On a related note I should mention I did locate another leak in the equipment bay. It's at the T used to join the drain hoses from the both pumps to the main drain. It's at the joint where I replaced one hose section when putting on that new motor drain hose barb earlier this year. Guess I should just replace the entire T and the other hoses too.
 

RDspaguy

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I would.
And the slice (gate) valve is preferred because the flex hose does not provide enough rigid support to easily use a ball valve without stressing the fittings. You can use a ball valve if you like, but I usually get a bolt-together slice valve so the gate can be replaced without replumbing.
 

jseyfert3

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Well, been ignoring this as usual. Read something wrong, turns out they don't list the low speed current draw. My current pump is 13.7/2.7, this pump is 12/4.4. Assuming full power draw, that's a jump from 650 watts to 1060 watts, an extra 400 watts, on low power. That seems excessive, all you want for low speed is enough for rated waterflow through the heater.

So for whatever reason on the page I bought the pump on, they refuse to tell you want pump it actually is, just that it's a drop in replacement. It turns out it's a Waterway 3721621-1W, which they also have a page for. So I'm not sure why they didn't just say it was the waterway on that other page?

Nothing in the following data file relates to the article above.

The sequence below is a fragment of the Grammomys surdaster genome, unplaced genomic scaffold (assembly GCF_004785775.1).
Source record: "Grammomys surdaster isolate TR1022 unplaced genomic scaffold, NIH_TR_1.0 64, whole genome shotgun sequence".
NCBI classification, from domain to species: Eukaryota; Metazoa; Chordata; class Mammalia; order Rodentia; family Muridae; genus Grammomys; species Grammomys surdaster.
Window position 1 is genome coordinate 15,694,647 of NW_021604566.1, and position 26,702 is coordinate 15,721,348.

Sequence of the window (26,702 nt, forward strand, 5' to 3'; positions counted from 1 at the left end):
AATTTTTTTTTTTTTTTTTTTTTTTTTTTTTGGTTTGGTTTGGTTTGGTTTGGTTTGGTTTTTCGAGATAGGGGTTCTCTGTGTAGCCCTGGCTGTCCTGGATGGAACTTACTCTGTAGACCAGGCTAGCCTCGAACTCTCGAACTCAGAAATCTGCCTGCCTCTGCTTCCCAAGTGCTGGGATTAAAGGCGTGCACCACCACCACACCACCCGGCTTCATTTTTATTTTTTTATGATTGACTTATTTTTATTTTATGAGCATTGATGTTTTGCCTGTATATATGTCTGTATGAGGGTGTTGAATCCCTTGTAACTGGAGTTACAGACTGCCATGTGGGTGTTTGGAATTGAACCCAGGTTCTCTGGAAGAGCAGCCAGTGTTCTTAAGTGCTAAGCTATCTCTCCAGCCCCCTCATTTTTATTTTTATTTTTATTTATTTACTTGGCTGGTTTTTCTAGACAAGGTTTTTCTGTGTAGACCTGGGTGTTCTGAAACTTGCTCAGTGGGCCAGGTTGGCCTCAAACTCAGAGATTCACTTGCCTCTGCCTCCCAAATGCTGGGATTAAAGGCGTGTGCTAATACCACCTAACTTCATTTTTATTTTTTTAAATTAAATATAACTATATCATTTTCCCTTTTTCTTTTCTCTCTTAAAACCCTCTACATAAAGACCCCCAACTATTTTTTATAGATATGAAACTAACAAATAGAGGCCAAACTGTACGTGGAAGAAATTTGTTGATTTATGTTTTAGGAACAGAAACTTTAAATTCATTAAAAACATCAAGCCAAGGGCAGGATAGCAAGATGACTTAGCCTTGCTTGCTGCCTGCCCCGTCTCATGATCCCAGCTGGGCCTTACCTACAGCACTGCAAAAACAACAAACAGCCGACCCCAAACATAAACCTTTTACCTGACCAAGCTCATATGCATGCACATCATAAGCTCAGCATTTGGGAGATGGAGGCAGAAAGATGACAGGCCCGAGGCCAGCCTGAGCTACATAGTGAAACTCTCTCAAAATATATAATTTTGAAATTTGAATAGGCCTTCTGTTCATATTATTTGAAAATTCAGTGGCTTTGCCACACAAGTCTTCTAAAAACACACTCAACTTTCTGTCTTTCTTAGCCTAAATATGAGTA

Anyway, did a little more searching, and it seems all similar pumps have had a boost in the low speed current for whatever reason. For example, this (discontinued) pump from a different site was a Power Right PRC505, listed as a replacement for the PRC9094X I'm replacing. It was rated 12.0/2.6A. The Aqua-Flo replacement that site suggests for that pump is 12.0/3.9A.

So is it just that all two speed pumps now have higher current draws on low?
 

RDspaguy

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Mar 21, 2020
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I hadn't really noticed. I am only concerned about low speed amps in a low amp breaker situation. And different motors are different. No pump manufacturer makes motors, they buy them and put on a wet end and attach a cord (which they also did not make) and call it a Waterway, Aquaflo, etc... They don't really make much of anything. So this years WW pump may have a different brand of motor than last years did, and so on. And if you find one old enough a new impeller won't fit the pump face, and a new face won't fit on the housing.
 

jseyfert3

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Update: I finally got around to starting the pump swap tonight.

WARNING: The following starts outlining a motor swap, including minor wiring. Electricity is dangerous, do not attempt if you do not understand electrical safety and how to properly wire things. It's much better to pay an electrician if you don't know what you're doing than get hurt or killed.

So, guess it's been leaking for a long time in here. The mineral buildup on the bottom of the heater housing was not there this spring. I'm starting to wonder if my leak was in the equipment cabinet the whole time....


I mentioned I had found a leak, the drain hose coming off the above pump is only about 8" long and ends at a tee. When I replaced the broken and leaky drain hose barb this spring, I changed the hose as well. It did NOT leak at the motor, but instead it leaked at the tee. Judging from the marks on the hose, it appears the hose clamp did not apply enough pressure on one side, allowing it to leak. So I fixed one leak and created another, which has been leaking probably since about when I first fixed the last one. I wonder if it took a few days/weeks to show up, you'd think I'd have seen it...